A Key to Survival–It Could Be Your Gift

“Duane, Sally tells me your kids are done with school for the year already.” Survival Sam shook a little salt onto his Café 23 eggs and potatoes.

“Yeah, Diane couldn’t have done it without Sally’s help.” Duane slurped a little hot tea. “I’m thankful to both of you for helping us get started in home schooling. The kids finished earlier than they would have in public school, and we can already see the difference in how they behave.”

“That’s wonderful,” Sam said. “We found home schooling our children to be a rewarding experience in many ways.” He turned to me. “John here is finished with home schooling, too, now that his son graduated a few days ago.”

“Sorry I missed the ceremony,” Duane said. “You know how busy things are this time of year. One of Diane’s distant cousins got married.”

“No problem,” I said.

“So, what does it feel like to be finished?” asked Duane. “We’re just starting our adventure. What’s down the road?”

Sam put down his fork with deliberation. “Not only is home schooling a fulfilling experience for parents, but there are benefits in the reactions of others as well. A good example is the reaction of the commencement speaker at last weekend’s home school graduation ceremony for our local home schoolers. He’s a retired Marine Lieutenant Colonel who speaks to public school groups often. He was truly impressed by the group of home school graduates after seeing their exhibit tables in the hall and brief biographies in the printed program.”

“He came back to my son’s table because he said he was drawn to it for some reason,” I said. “We don’t know what he saw in particular, but it was an honor to have gotten his attention.”

Duane’s brows went up. “You want the attention of a career military guy?”

“That’s not the point,” Sam said. “You never know who’s going to take notice. The Lieutenant Colonel said in his address that he sees a lot that’s missing from public school students, and he saw things he thought were right in the group of home schoolers. He expressed the wish to see more of that kind of character and achievement.” Sam sipped his coffee and went on. “This demonstrates a Scriptural principle. Proverbs 18:16 says, ‘A man’s gift maketh room for him, and bringeth him before great men.’”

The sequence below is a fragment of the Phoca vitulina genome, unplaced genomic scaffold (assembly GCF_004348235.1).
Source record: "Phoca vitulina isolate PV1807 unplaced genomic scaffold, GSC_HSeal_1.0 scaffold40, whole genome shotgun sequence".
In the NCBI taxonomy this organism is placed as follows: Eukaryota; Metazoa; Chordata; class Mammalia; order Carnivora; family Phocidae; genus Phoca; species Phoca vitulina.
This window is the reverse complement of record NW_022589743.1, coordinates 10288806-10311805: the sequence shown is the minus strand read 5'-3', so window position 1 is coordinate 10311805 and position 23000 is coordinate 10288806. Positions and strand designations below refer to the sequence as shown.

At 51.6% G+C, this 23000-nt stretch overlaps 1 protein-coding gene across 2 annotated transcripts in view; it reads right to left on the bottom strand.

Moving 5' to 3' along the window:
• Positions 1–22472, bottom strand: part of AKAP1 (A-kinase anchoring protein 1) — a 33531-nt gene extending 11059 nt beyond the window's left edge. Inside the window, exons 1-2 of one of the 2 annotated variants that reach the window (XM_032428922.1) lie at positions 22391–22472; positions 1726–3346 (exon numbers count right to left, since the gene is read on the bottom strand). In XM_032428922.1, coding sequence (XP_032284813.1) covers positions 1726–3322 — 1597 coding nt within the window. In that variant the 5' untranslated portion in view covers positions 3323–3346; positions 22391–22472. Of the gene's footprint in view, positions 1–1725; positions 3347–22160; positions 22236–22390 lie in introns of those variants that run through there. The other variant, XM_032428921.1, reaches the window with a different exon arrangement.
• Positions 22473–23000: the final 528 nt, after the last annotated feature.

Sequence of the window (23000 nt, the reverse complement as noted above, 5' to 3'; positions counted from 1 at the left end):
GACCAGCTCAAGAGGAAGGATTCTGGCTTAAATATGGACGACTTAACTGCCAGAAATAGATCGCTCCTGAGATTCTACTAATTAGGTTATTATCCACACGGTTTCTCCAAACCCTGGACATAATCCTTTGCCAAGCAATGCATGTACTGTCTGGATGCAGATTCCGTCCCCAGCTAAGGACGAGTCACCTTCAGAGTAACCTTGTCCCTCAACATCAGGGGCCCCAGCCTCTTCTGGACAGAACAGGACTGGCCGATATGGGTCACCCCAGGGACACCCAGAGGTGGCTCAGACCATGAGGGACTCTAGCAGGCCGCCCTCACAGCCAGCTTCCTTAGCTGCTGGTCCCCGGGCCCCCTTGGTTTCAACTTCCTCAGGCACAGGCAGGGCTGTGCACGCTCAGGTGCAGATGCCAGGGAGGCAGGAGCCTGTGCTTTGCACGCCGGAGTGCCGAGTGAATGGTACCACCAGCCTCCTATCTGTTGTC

“So, eventually our kids may get noticed in a favorable light by important people?” asked Duane.

“Very possibly. And this may be beneficial for their very survival as well.” Sam said.

Duane grinned. “I was wondering if you might bring survival into the discussion somehow.”

“Think of what employers are looking for,” Sam began. “They want people who are faithful and diligent, among other things, and if someone has a particular talent or skill, that’s so much the better. One of the young ladies in the home school group of graduates bakes and sells bread. She’s certainly making a way for herself.”

“No kidding,” Duane said. “I’d buy some homemade bread in a heartbeat.”

Sam continued. “There are accounts throughout history of how an individual’s skill has saved the life of that individual or those around him. Perhaps you’ve heard of prisoners in concentration camp settings who performed plays. It helped them keep their sanity in a tough survival situation among their adversaries. The Lieutenant Colonel who spoke at the graduation referred to the unique skill of the Navajo code talkers who broke Japanese code in World War II. They proved their usefulness in a difficult situation. Who else could have done what they did?”

Duane put down his glass of orange juice. “Yeah, I’ve heard of them.”

“Having a specific skill or vocation, or developing one, could be a key to survival,” Sam said. “I was speaking with someone the other day about the job market and changes that have taken place in our country over the past couple of decades. We agreed that, even as jobs are lost in many sectors, young people with good character may be able to find jobs at supermarkets or pharmacies. Wages may not be the best, but consumers always need groceries and medications.”

“Doesn’t sound very glamorous,” Duane said, “but I guess we’re talking about survival in tough times, not getting rich.”

“One of the home school grads is becoming an emergency medical tech, so he’s finding a place for himself, too,” I said. “I hope others in the audience at the home school graduation might be inspired to consider home schooling. It’s not too late to make preparations for next school year.”

“Diane wants to do some educational activities over the summer so the kids don’t go stale or lose interest.”

“Good idea,” Sam said.


Author: John Wesley Smith

John Wesley Smith writes and podcasts from his home in Central Missouri. His goal is to help preppers as he continues along his own preparedness journey.